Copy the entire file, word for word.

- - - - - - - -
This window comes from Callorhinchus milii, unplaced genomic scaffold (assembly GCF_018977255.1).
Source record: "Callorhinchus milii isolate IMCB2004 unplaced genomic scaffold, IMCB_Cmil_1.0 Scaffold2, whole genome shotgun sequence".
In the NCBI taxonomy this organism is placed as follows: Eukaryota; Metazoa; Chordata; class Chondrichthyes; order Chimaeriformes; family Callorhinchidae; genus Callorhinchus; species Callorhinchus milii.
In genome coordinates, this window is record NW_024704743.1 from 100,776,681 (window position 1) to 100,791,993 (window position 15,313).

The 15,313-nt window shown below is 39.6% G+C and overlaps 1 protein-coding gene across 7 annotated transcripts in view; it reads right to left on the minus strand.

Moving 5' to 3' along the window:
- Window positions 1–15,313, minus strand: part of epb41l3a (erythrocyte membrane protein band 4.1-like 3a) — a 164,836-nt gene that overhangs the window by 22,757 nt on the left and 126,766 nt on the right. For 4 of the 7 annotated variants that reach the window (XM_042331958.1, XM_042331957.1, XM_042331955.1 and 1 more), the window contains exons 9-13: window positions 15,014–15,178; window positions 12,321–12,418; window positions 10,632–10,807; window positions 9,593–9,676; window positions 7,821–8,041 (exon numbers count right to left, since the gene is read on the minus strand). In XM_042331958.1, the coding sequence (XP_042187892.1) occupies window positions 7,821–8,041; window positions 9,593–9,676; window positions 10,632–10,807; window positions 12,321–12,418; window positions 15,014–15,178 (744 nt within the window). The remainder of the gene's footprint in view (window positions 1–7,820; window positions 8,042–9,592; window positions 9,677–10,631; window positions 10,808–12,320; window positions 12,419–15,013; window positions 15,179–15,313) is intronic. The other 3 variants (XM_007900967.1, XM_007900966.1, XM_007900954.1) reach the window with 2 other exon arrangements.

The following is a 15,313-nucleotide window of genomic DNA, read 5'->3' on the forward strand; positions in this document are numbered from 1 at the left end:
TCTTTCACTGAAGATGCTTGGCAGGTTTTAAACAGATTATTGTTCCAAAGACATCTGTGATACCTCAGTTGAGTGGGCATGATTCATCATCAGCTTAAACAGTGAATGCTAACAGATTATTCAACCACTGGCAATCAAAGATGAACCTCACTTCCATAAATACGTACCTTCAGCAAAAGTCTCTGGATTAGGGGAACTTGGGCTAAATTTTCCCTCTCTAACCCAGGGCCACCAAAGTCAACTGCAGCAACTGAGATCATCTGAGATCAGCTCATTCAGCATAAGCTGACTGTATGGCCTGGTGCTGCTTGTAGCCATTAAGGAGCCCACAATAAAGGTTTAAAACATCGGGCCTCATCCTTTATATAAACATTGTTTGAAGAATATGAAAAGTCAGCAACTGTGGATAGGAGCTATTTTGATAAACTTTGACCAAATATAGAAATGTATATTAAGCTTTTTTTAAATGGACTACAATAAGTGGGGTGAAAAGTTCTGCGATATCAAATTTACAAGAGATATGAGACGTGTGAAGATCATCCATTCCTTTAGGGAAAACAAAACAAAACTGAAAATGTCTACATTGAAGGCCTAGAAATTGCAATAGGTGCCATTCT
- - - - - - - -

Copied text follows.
This window comes from Callorhinchus milii, unplaced genomic scaffold (assembly GCF_018977255.1).
Source record: "Callorhinchus milii isolate IMCB2004 unplaced genomic scaffold, IMCB_Cmil_1.0 Scaffold2, whole genome shotgun sequence".
In the NCBI taxonomy this organism is placed as follows: Eukaryota; Metazoa; Chordata; class Chondrichthyes; order Chimaeriformes; family Callorhinchidae; genus Callorhinchus; species Callorhinchus milii.
In genome coordinates, this window is record NW_024704743.1 from 100,776,681 (window position 1) to 100,791,993 (window position 15,313).

The 15,313-nt window shown below is 39.6% G+C and overlaps 1 protein-coding gene across 7 annotated transcripts in view; it reads right to left on the minus strand.

Moving 5' to 3' along the window:
- Window positions 1–15,313, minus strand: part of epb41l3a (erythrocyte membrane protein band 4.1-like 3a) — a 164,836-nt gene that overhangs the window by 22,757 nt on the left and 126,766 nt on the right. For 4 of the 7 annotated variants that reach the window (XM_042331958.1, XM_042331957.1, XM_042331955.1 and 1 more), the window contains exons 9-13: window positions 15,014–15,178; window positions 12,321–12,418; window positions 10,632–10,807; window positions 9,593–9,676; window positions 7,821–8,041 (exon numbers count right to left, since the gene is read on the minus strand). In XM_042331958.1, the coding sequence (XP_042187892.1) occupies window positions 7,821–8,041; window positions 9,593–9,676; window positions 10,632–10,807; window positions 12,321–12,418; window positions 15,014–15,178 (744 nt within the window). The remainder of the gene's footprint in view (window positions 1–7,820; window positions 8,042–9,592; window positions 9,677–10,631; window positions 10,808–12,320; window positions 12,419–15,013; window positions 15,179–15,313) is intronic. The other 3 variants (XM_007900967.1, XM_007900966.1, XM_007900954.1) reach the window with 2 other exon arrangements.

The following is a 15,313-nucleotide window of genomic DNA, read 5'->3' on the forward strand; positions in this document are numbered from 1 at the left end:
TCTTTCACTGAAGATGCTTGGCAGGTTTTAAACAGATTATTGTTCCAAAGACATCTGTGATACCTCAGTTGAGTGGGCATGATTCATCATCAGCTTAAACAGTGAATGCTAACAGATTATTCAACCACTGGCAATCAAAGATGAACCTCACTTCCATAAATACGTACCTTCAGCAAAAGTCTCTGGATTAGGGGAACTTGGGCTAAATTTTCCCTCTCTAACCCAGGGCCACCAAAGTCAACTGCAGCAACTGAGATCATCTGAGATCAGCTCATTCAGCATAAGCTGACTGTATGGCCTGGTGCTGCTTGTAGCCATTAAGGAGCCCACAATAAAGGTTTAAAACATCGGGCCTCATCCTTTATATAAACATTGTTTGAAGAATATGAAAAGTCAGCAACTGTGGATAGGAGCTATTTTGATAAACTTTGACCAAATATAGAAATGTATATTAAGCTTTTTTTAAATGGACTACAATAAGTGGGGTGAAAAGTTCTGCGATATCAAATTTACAAGAGATATGAGACGTGTGAAGATCATCCATTCCTTTAGGGAAAACAAAACAAAACTGAAAATGTCTACATTGAAGGCCTAGAAATTGCAATAGGTGCCATTCT